Fuel consumption is very good. We averaged 6.6 liters/100 km, and given the fact we drove at Mach 7 most of the time, this is really neat. We had three people and their suit cases on board most of the time, we used aircon now and then, and we were never too gentle with the carbon-dioxide pedal. Conscious drivers will be able to average much lower figures if they put their hearts and minds and feet to it.
Overall, Skoda Superb 2.0 TDI is an excellent all-around performer. You want speed or a nice kick to the back, you've got it. Instant gear changes, plenty of torque, sporty feel. You want leisure and comfort, you've got it. This car can sail without any fuss, quietly, serenely, gliding across asphalt, with classical music playing gently on the DAB radio. When you feel nervous or edgy or confident, you can push your elbows out and crane over the steering wheel, jabbing and fencing left and right, and Superb will respond eagerly. When you want to behave more like a gentleman, it will accommodate your mood swings.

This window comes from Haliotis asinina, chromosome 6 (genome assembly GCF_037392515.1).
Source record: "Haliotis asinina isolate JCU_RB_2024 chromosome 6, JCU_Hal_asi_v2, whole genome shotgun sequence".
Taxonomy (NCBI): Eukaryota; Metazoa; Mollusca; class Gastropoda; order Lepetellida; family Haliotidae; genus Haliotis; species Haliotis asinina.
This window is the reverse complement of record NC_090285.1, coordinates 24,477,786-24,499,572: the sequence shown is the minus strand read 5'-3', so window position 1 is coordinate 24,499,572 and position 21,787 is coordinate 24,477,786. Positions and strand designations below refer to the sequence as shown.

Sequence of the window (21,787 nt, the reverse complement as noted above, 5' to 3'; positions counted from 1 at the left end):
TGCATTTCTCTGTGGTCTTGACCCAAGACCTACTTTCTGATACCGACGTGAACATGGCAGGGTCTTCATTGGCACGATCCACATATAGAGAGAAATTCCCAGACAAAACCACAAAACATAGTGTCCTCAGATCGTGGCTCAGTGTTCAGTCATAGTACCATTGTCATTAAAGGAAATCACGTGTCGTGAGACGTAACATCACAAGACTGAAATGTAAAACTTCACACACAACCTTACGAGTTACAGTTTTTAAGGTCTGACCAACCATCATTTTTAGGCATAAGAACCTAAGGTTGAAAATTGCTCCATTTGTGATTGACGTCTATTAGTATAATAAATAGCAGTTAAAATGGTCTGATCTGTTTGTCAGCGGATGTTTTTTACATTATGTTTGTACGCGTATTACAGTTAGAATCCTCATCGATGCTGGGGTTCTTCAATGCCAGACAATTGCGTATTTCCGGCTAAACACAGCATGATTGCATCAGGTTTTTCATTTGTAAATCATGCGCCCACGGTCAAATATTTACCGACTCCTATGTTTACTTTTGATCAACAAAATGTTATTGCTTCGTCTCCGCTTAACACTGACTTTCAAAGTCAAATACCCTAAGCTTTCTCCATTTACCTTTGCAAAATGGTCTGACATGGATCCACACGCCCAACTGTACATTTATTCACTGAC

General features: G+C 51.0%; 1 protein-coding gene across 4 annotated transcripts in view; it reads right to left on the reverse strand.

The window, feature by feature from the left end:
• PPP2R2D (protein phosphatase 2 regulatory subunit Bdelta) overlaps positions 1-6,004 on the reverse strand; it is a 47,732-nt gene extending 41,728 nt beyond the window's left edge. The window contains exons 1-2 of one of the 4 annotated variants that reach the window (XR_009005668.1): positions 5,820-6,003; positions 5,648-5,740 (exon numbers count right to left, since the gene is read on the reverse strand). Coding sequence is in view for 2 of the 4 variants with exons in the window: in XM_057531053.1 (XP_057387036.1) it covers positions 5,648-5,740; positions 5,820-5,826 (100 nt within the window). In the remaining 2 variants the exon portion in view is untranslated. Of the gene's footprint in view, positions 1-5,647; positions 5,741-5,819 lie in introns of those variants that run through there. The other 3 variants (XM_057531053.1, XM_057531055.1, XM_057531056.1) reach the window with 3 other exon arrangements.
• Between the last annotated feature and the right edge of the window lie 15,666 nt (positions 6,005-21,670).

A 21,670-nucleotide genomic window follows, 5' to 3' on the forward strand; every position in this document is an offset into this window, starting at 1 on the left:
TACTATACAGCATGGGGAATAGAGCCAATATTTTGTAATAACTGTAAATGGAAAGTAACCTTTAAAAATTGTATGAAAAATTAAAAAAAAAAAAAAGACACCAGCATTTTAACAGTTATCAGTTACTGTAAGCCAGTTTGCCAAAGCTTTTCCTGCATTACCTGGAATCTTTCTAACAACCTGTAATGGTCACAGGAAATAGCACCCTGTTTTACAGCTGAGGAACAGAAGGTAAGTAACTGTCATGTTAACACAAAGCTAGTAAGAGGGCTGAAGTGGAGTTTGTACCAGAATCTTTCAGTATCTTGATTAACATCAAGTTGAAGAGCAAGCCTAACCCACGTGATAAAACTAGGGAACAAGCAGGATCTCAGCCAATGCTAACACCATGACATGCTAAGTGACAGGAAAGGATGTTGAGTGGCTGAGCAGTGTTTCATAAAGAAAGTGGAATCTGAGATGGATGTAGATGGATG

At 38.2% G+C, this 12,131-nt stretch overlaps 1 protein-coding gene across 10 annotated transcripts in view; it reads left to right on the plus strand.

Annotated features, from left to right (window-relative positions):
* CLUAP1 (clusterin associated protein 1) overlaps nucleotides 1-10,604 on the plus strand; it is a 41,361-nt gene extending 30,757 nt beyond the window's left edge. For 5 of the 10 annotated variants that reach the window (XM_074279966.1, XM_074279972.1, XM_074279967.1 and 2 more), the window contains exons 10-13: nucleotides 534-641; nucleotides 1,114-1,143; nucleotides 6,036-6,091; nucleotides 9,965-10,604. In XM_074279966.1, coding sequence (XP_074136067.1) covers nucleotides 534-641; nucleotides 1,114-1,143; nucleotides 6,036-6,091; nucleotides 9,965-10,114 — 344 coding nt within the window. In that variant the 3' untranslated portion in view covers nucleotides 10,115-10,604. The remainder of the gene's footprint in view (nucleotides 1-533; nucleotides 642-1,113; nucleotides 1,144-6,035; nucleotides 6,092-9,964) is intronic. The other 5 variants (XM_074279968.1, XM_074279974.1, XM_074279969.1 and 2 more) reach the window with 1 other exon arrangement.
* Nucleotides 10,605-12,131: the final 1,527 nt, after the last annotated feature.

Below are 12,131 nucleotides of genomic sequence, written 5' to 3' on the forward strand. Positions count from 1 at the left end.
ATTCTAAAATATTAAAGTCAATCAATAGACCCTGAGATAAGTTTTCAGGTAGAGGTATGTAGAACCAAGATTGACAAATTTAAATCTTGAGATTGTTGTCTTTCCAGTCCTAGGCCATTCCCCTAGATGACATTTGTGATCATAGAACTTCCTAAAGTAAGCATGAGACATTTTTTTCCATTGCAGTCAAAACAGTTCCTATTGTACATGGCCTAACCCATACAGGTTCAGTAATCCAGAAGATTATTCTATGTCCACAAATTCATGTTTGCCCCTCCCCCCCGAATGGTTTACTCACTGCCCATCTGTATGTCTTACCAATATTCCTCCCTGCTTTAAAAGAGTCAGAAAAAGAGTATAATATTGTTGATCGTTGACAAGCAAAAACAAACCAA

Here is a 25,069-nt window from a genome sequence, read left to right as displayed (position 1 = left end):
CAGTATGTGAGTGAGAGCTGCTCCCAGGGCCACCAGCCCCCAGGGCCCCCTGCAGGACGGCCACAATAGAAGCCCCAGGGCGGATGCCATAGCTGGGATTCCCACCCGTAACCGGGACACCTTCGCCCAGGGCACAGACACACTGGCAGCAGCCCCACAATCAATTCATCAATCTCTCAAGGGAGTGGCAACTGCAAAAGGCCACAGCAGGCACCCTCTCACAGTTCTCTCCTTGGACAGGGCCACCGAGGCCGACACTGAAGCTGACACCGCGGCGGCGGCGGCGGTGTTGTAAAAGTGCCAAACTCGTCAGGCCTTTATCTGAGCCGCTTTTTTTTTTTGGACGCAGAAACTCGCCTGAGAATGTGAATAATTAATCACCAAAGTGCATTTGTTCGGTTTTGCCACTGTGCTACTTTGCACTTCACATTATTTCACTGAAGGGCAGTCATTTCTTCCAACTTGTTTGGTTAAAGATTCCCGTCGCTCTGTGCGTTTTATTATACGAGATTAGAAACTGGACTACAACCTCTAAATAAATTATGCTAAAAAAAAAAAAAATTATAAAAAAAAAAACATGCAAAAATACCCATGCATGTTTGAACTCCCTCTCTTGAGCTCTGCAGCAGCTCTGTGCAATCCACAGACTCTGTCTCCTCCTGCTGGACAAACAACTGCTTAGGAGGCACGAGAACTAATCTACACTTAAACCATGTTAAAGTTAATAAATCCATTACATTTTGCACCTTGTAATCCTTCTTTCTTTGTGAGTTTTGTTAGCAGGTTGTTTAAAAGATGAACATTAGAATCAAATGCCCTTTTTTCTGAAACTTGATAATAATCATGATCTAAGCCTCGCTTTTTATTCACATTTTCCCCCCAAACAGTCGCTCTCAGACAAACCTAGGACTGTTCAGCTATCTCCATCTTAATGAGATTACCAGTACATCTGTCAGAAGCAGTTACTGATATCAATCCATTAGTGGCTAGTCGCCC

With Opel Insignia clawing at the back of my memory, a necessary comparison is in order. As hard as it is to imagine, Opel handles even more masterfully through corners, despite extra length and a weaker engine. And it's more composed and frugal at high speeds. But Superb can also offer you a rough treatment if you want it, which is not something you'll get from a 120HP Insignia. I just wish it was a little more confident at high speeds.